Frequently Asked Questions
What is collaborative divorce?
Collaborative divorce is an alternative divorce option instead of traditional litigation. The process begins with spouses who wish to divorce without litigation where the parties agree to a participation agreement between both spouses who are each represented by a collaborative divorce attorney. It is negotiation based, and is a form of alternative dispute resolution. In a collaborative divorce process, the parties are in charge of the process, are free to decide the duration, raise and address issues the issues that matter most to them and their children and families, and settle them in a manner that avoids fighting and trial.
How does collaborative divorce differ from mediation?
While both collaborative divorce and mediation processes are both forms of alternative dispute resolution, the collaborative divorce process is driven by the divorcing spouses together with their respective attorneys. The parties agree that there will be no litigation and work together as a team to reach a settlement through a series of four-way meetings scheduled by the team in order to work though the issues. In mediation, a neutral mediator assists both parties in negotiations, but has no power to decide the outcome of the case. The mediation process is informal and there is no obligation to hire attorneys to represent the parties. Mediation is often a first step in litigation, whereas collaborative divorce takes the place of litigation. If the collaborative process fails, the parties must hire new attorneys to proceed with a litigation.
How does the cost of collaborative divorce compare with traditional divorce?
The cost difference is one of the most attractive benefits of collaborative divorce. In general, collaborative divorce costs a fraction of a traditional divorce because there no litigation, no formal discovery phase, no trial and no appearances until the very end when a settlement has been reached and the parties meet to present it to the court to be finalized. A traditional divorce can range in cost from five to six figures, especially where there is high conflict between the divorces spouses, which can cause the process to drag on for years and cost the parties considerable expense and stress. Alternatively, a collaborative divorce will usually cost anywhere between one-third to one-half of a traditional divorce litigation, which helps the spouses to avoid burdening their financial resources and diminishing future relations between themselves and children, and instead focus more on resolving their issues peacefully and more expediently.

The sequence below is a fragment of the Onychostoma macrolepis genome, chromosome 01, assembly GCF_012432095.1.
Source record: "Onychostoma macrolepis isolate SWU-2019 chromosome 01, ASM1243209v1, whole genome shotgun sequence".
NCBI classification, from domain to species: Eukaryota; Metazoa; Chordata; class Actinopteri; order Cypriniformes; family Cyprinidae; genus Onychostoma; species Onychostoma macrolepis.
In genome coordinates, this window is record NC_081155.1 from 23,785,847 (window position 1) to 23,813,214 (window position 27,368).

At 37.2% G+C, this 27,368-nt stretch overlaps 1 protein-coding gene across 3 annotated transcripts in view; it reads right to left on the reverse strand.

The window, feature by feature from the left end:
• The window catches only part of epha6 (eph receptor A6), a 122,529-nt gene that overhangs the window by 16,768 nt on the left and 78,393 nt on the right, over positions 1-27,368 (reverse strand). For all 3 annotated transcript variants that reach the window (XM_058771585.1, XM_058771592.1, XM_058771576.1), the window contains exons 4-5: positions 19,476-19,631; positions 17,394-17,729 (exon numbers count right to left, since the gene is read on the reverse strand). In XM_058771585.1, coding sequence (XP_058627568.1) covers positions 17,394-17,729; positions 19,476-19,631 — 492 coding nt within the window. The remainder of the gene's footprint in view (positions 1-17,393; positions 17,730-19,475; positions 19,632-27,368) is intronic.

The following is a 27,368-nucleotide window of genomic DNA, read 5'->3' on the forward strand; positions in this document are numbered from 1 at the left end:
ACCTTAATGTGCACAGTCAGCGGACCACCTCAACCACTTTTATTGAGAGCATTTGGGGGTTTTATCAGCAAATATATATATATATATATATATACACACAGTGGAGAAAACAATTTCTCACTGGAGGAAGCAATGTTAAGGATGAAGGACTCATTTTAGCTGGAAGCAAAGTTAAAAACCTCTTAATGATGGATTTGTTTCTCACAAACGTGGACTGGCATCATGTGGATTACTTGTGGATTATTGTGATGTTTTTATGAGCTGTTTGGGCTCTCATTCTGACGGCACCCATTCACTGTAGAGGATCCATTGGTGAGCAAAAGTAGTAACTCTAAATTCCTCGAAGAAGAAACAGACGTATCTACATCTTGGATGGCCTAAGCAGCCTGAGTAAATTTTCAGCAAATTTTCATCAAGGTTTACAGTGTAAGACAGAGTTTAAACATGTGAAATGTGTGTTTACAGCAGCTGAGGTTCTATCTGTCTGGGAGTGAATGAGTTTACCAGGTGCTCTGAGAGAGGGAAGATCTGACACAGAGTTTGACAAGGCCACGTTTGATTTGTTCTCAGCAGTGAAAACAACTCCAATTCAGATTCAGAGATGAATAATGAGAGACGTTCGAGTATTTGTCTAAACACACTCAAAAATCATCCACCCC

How long does the collaborative divorce process take?
The collaborative divorce process is entirely driven by the divorcing spouses, who are free to create a flexible schedule and set a timeline that best suits their needs. Typically they create a schedule with their teams and will meet regularly to work through the outline of issues raised until a settlement is reached.
Can my collaborative divorce lawyer still represent me if my divorce ends up going to trial?
Since the collaborative divorce process is based on participation agreement that stipulates the attorneys will be disqualified should the collaborative process fail, the clients may not retain the collaborative attorneys in litigation. The clients must then retain new counsel to represent them in court, however if some progress has been made by the former team, this may lessen the scope of the dispute later in litigation. It is noteworthy that a vast majority of divorces that begin with collaborative process are settled successfully without litigation given the time, cost and effort invested by the divorcing spouses.
If there's no litigation in court in a collaborative divorce process, then who makes the rules?
A collaborative divorce process is an agreement between the divorcing spouses and their collaborative divorce lawyers as well as other specialists. Once the agreement is entered into, the group works together to outline the issues, set goals, establish timelines, raise and address issues that are important to each side and a negotiation process begins using a team approach. During a series of four or five-way meetings, the clients can address and resolve financial matters, determine the division of real and personal property, make custody arrangements, develop parenting plans, and settle any other relevant issues pertaining to the separation. Because there are no court formalities, the parties are free to brainstorm and identify creative ways to resolve their issues peacefully while avoiding the fight that often comes with traditional divorce litigation. If necessary, the clients may bring financial advisors, child therapists and divorce coaches to help them settle their issues for the benefit of all involved.